Excerpt: “Personal Demons”
“You can’t not help them. It’s a textbook case of possession.” Deborah Paxton set the mugs on the lacquer tray with a double thump. It was Deb’s idea of punctuation—double period, subject closed, nothing more to be said.
Which was just as well, since Anita didn’t trust herself not to scream. She wanted to grab her lover by the shoulders and shake her until her perfectly bleached, perfectly straightened teeth rattled in her head. How could you ambush me like this? This is my home, the one place I felt safe.
But that was the problem. The two-story bungalow clinging to the hill below Alexandria’s Masonic Memorial belonged to Deb. Anita only lived here—and the way things were going, not for much longer. The thought cut like broken glass and hurt worse.
She peered through the kitchen doorway at the man and thirteen-year-old girl perched on either side of Deb’s sleek leather and chrome sofa. Rob Garcia’s mouth widened in a smile composed of equal parts hope, embarrassment, and pure terror. In contrast, his daughter Julie seemed unnaturally poised, her pale eyes opaque.
Like basalt…no, not rock—obsidian…oily…lightless…and very, very old.
A bad sign.
Part of her disagreed.
She turned her attention back to her lover. “It’s not that simple, Deb. If the girl’s possessed by a…” she couldn’t bring herself to say “demon.” “If she’s really possessed, we’re talking sorcery. The real thing—gods and devils here, with us, on the material plane. You have no idea what that means.”
“I think I do. It means you still haven’t forgiven me for the Psychology Today article.” Deb shot Anita a wounded puppy look across the bag of Florentines. The grapefruit top notes of her perfume filled Anita’s nose, turning the comforting aroma of brewing coffee into something bitter. “Have you?”
“Not now. The Garcias—”
“Can wait. This can’t.” She slid the cookies onto the plate. Rustle, rustle, thud, thud, thud. “We’ve got to talk about it sometime.”
Why? You’re doing enough talking for both of us. Anita kept the thought to herself. Deb read any kind of response as encouragement.
“Don’t go all stoic on me, Anita. The way you keep running from the issue isn’t healthy—for either of us. It feels like you’re running away from me, and it’s tearing me apart.
“I never thought the clinic would fire you for being a tantrika. It’s not as if you were practicing on their precious patients. They would’ve been better off if you had. God knows, modern medicine hasn’t done them any good.” Deb cocked her head in the direction of the living room.
“The clinic didn’t fire me. They didn’t renew my contract. There’s a difference. Besides, it’s not as if nursing jobs are hard to find. I’m just looking for something that doesn’t involve shift work.”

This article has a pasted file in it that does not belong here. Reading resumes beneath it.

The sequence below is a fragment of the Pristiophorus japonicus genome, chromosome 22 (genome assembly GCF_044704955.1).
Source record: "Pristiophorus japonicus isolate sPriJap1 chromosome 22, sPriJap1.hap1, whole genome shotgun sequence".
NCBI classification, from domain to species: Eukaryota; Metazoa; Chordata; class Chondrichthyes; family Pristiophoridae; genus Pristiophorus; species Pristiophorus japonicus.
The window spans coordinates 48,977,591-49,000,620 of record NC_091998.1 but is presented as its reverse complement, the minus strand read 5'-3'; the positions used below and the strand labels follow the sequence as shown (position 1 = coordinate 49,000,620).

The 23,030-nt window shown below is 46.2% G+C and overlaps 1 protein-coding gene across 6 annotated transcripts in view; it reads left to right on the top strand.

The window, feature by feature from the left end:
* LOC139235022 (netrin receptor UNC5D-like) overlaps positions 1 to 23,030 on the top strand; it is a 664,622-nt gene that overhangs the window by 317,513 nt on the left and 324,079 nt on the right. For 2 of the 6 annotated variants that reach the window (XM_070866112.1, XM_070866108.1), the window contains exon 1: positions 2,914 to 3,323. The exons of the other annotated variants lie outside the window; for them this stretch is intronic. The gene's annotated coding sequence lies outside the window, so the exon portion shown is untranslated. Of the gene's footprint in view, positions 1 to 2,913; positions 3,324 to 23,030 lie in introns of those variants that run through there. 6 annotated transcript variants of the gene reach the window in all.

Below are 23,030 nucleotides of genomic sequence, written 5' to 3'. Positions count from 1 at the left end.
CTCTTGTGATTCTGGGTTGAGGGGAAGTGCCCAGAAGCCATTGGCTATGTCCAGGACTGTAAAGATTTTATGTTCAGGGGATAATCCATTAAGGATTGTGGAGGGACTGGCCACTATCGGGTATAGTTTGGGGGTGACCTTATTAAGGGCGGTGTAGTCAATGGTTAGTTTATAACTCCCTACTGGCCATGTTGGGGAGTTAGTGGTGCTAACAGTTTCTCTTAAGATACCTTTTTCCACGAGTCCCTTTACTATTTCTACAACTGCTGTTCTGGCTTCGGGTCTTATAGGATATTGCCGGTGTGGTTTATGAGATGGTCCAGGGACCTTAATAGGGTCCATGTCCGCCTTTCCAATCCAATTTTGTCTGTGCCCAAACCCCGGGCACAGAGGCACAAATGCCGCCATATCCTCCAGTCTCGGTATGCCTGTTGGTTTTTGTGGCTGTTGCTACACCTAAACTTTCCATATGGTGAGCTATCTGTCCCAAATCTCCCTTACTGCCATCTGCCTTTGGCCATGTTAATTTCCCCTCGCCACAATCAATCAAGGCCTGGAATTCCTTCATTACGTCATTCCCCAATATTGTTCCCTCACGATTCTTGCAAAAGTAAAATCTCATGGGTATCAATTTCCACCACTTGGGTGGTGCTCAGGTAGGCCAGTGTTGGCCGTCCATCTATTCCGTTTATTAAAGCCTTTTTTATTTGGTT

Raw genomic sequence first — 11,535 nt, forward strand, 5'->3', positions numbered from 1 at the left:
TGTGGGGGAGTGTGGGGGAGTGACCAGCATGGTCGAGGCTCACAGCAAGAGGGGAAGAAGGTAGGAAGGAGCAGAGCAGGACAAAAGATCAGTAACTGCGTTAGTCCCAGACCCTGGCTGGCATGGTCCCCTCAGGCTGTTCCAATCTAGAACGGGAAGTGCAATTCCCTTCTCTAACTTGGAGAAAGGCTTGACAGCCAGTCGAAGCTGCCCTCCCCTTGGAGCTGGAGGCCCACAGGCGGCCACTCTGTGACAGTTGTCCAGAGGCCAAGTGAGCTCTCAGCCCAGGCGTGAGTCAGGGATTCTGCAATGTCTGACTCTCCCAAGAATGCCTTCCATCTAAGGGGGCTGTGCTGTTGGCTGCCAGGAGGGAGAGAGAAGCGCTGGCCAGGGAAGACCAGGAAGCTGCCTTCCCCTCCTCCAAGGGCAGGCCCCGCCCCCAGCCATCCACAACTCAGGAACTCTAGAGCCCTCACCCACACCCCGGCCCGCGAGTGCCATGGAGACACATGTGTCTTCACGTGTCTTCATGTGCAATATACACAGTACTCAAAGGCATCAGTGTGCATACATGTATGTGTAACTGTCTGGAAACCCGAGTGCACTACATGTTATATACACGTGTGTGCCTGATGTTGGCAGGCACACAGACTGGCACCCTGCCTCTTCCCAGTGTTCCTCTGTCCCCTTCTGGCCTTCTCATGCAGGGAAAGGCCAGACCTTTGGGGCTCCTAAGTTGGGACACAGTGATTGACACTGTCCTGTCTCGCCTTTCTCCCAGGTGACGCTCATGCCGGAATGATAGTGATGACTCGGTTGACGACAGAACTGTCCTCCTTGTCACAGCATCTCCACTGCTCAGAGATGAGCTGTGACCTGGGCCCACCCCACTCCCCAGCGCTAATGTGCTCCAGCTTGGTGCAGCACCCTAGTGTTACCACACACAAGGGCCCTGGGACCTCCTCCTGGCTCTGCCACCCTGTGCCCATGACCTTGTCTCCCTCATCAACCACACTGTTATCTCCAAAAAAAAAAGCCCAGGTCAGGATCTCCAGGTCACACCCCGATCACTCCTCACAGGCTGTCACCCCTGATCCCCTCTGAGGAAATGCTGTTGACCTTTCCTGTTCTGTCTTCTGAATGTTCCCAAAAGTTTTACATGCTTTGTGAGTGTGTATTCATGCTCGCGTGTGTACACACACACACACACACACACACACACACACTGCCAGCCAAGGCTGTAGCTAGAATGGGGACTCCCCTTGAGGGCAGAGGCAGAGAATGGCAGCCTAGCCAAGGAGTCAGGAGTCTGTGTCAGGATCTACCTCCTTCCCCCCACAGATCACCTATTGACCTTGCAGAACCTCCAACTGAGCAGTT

“Right, and I’m Mother Theresa. No, wait,” Deb said, touching her forefinger to the center of her chin, “that’s you!”
Her mouth puckered as if for a kiss. Anita dug her toes into her slip-ons, fighting the urge to react—to slam the counter, if nothing else. But she wouldn’t give Deb the satisfaction.
“Look, I admit I shouldn’t have asked the Garcias here without consulting you, but you’ve been so miserable. So defeated. I had to do something. I thought if you could help them it would give you something better than your old job. It could be the start of a whole new career. With your R.N. and this, you could write your own ticket.”
Ticket to what? A new career as a board certified nurse practitioner with a subspecialty in exorcisms? Anita could see the sign on the door now: Anita Lung, Witch Clinician, Demon De-Possession by Appointment Only. The image was like a double shot of migraine pumped straight to her frontal lobes.
And Deb was smiling. She plainly thought she’d come up with the perfect solution to everything. Anita didn’t need telepathy to hear the mental italics, either. All she needed was that painfully supportive smile. Her partner—of all people!—still didn’t get it.
That Psychology Today article was the professional equivalent of outing her against her will. Sure, it wasn’t supposed to happen that way. Sure, the photos only showed her altar, her equipment or her hands. But who needs to see your face when they know where you live and who you live with?
She’d have been better off if Deb had outed her. Her sexual orientation didn’t reflect on her professionalism or her judgment. Her former employers would’ve ignored it rather than face the prospect of a fat settlement and the perfect storm of bad publicity that would’ve followed. What they couldn’t ignore was the revelation that one of their nurse practitioners—an “educated person” with access to dangerous drugs and medical machinery—practiced “black magic mumbo jumbo” in her free time. There was no way to turn it into an opportunity, either. The new line might be “Thou shalt not suffer a witch to earn a living,” but that didn’t make it any less deadly.
It was a miracle Garcia hadn’t reported Deb the minute she suggested a tantric sorceress. He must be crazy, desperate, or desperately crazy, she decided. Unfortunately, he didn’t look crazy. He looked like the poor schmuck stuck behind door number two with the five hundred pound Siberian tiger.
Just because he’s desperate doesn’t mean it isn’t something simple, something Ms. Fix-It ignored in her rush to make good. Holding tight to that thought, Anita searched the view framed by the kitchen window for a better omen than her pounding head and the sinking feeling in her gut. Nothing appeared in the green-handed arms of the maple trees. The gray afternoon sky was as dim and flat as on old mirror. There wasn’t even a cloud to misinterpret.
The gods must be seriously pissed at her.
(To read the rest of the story, check out “Personal Demons” in the anthology Hellebore & Rue.)